‘We failed’, say Snotty Nose Rez Kids, with hurtful lyrics that contribute to sexism, transmisogyny

Tuesday, July 30th, 2019 5:13pm


Image Caption

Darren "Young D" Metz and Quinton "Yung Trybez" Nyce of the Snotty Nose Rez Kids


“It is necessary that we do not perpetuate the colonial oppression that we all face.”

The Snotty Nose Rez Kids, a hip-hop duo from the Haisla Nation made up of Darren "Young D" Metz and Quinton "Yung Trybez" Nyce, have apologized on Facebook for lyrics and messages in their music that have “failed to uplift our community."

The post was long—more than 3,300 words— because they wanted to fully share their “weaknesses and vulnerabilities, and begin to rebuild any hurt relationships.” SNRK, as the group is known, is one of 10 in the running for the Polaris Prize for their album Trapline.

The men wrote that family, friends, fans and others have reached out to the duo to say some of their lyrics are harmful.

“We know people are hurting and we have caused that hurt, we are trying very hard to be gracious about this. Our lack of understanding towards some important topics have ignited tough conversations.”

They said they were told “how we harmed, but being sorry is not enough.”

“Since the beginning, we've always strived to uphold our people in our music, share our shared experiences and teachings, and be positive role models for our youth.

“… we failed… and some of our music doesn’t accurately honour the many experiences, voices, and identities in our community… we must hold ourselves accountable when the message we share through our music and platform misrepresents the people who have taught us our teachings.”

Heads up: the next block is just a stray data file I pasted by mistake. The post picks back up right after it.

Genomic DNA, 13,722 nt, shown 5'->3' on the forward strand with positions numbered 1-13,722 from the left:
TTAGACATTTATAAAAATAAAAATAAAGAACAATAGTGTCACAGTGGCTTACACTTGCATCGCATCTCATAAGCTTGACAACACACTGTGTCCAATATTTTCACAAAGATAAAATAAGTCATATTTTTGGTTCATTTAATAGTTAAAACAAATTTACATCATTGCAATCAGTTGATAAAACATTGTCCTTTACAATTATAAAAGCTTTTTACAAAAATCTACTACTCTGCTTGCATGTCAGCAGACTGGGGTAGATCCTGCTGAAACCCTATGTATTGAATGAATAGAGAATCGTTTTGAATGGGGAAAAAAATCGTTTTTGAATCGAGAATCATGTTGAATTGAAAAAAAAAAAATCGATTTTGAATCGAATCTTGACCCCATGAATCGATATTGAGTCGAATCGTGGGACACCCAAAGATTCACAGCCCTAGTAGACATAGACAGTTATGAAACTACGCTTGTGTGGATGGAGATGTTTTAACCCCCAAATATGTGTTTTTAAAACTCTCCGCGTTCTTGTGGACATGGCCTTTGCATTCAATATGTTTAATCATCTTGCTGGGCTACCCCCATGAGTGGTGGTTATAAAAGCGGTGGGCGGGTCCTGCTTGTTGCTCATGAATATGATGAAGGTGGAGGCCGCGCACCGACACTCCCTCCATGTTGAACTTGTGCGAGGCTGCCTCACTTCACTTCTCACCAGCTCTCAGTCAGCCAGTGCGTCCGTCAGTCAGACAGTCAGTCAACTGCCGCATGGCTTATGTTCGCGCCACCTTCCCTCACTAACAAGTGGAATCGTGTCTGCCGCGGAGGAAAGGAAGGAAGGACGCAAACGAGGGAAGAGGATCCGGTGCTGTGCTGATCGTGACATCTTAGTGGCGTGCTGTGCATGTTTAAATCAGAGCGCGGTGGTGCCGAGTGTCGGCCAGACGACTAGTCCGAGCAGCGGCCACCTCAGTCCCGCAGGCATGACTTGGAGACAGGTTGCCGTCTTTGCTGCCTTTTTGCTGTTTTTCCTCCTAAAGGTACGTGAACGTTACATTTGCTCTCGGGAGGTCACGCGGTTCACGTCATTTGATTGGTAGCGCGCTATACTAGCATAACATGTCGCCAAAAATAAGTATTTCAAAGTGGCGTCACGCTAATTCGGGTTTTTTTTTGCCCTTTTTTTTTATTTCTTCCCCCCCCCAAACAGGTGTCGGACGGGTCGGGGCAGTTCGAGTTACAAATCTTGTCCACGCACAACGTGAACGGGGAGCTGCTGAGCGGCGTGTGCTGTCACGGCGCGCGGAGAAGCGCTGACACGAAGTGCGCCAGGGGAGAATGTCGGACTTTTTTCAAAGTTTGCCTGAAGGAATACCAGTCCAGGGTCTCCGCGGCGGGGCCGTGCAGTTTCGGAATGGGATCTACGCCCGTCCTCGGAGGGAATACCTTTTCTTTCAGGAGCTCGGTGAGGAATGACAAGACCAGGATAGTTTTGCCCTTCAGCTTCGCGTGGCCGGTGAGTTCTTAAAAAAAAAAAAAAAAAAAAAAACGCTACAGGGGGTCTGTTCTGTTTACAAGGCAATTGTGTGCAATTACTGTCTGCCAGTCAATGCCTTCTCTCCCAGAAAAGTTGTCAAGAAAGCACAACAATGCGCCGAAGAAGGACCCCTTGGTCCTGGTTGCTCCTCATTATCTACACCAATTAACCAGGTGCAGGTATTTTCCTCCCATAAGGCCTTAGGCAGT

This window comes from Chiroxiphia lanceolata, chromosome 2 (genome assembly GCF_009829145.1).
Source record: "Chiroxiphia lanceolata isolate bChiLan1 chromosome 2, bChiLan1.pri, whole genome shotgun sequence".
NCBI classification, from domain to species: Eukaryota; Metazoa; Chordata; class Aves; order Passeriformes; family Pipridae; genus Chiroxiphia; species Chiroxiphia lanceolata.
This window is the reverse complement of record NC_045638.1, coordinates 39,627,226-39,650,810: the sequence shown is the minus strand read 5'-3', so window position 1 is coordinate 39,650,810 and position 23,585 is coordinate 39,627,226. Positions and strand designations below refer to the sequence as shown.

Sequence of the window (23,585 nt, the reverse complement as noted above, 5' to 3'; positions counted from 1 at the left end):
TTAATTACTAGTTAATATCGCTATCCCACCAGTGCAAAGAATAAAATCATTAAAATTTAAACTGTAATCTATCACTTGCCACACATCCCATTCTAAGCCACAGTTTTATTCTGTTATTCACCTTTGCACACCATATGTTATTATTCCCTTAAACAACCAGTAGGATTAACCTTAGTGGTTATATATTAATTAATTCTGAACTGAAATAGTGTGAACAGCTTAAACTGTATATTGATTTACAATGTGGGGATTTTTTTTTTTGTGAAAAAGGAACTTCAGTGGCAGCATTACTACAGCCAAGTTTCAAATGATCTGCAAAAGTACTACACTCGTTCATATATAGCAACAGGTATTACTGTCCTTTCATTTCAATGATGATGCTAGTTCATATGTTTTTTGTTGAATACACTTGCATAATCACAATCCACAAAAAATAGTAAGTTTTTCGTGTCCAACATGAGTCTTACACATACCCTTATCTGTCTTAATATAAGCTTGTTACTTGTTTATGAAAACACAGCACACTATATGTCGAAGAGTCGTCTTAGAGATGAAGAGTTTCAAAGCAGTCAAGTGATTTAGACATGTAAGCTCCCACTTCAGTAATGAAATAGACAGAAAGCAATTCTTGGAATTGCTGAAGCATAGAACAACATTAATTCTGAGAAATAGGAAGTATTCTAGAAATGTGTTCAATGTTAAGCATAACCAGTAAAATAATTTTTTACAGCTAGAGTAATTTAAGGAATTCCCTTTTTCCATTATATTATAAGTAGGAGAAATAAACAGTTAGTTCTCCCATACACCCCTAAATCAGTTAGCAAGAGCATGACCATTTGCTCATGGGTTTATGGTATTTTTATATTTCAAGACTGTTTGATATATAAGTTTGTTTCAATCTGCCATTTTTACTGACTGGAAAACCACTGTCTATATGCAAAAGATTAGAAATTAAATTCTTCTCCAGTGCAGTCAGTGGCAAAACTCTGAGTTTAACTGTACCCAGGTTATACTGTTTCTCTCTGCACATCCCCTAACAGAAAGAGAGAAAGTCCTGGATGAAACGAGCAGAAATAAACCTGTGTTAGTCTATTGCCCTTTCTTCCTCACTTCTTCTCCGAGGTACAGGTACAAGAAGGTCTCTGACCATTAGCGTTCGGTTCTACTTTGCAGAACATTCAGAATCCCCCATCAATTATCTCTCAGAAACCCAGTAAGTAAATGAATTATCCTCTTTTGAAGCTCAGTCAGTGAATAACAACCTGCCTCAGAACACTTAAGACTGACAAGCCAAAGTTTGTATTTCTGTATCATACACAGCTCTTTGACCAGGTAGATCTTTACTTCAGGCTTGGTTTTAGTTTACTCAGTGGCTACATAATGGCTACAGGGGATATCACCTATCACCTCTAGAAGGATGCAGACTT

They point to a number of tracks, including “Son of a Matriarch” and “Crazy”, as having “problematic lyrics that contributes to sexism, transmisogyny, ableism, and reproduces the stigma and shame surrounding mental health."

In “Son of a Matriarch” they said “Our repeated use of 'real women' implied that we had the power to define what a woman is” and that is not the case.

They say they want to make a commitment to not feature demeaning portrayals of women in any of future lyrics or albums.

This is important to us as Indigenous men, they wrote

“We failed to fully understand the impact of our lyrics. We did not represent trans women, two-spirit people, and gender non-binary/conforming people from our Indigenous community. We are grateful for the teachings and those teaching will be reflected in our actions going forward.”

In response to the criticism, the duo has gone through their published work “annotating” a number of songs, and removing songs altogether from their live shows until lyrics are revived though community consultation

“We hope to set a standard for ongoing community engagement, reciprocity, accountability, and responsibility… We hold ourselves to a different standard because as Indigenous artists our responsibilities are greater than the music we create.”

The statement read they are “not here to make excuses or to justify what has happened. Our intention is to provide context and understanding. We don’t think our apology would be meaningful or sincere otherwise. Part of the accountability process for us is understanding how it came to be and sharing where we neglected our responsibilities.

“It is necessary that we do not perpetuate the colonial oppression that we all face.”

SNRK’s statement may have been sparked, in part, by a Facebook post by—“a loyal listener for years" (name withheld by request)—entitled Why I Can No Longer Support SNRK’s Music.”

Over the years, the fan had spoken to the group about mental health issues, the post reads, and she appreciated the work on the first two albums.

But when SNRK’s third album came out, “two of the songs gave me an icky feeling.”

“When I heard the song Crazy, I was appalled. I don’t like people using the word crazy. It is offensive to people with mental illness… Words like this have been used to harm us.”

She called Son of a Matriarch “hypocritical. You went from calling women bitches to having a song calling them matriarchs to please your audience? I don’t buy it. The most problematic part of this song for me is ‘real women make the world go round’… this line is transphobic… You say fuck the patriarch. You are literally upholding patriarchy by spreading an anti-trans message.”

To read SNRK's entire post go to https://www.facebook.com/snottynoserezkids/posts/2366664206713568

It ends with “With love, Snotty Nose Rez Kids”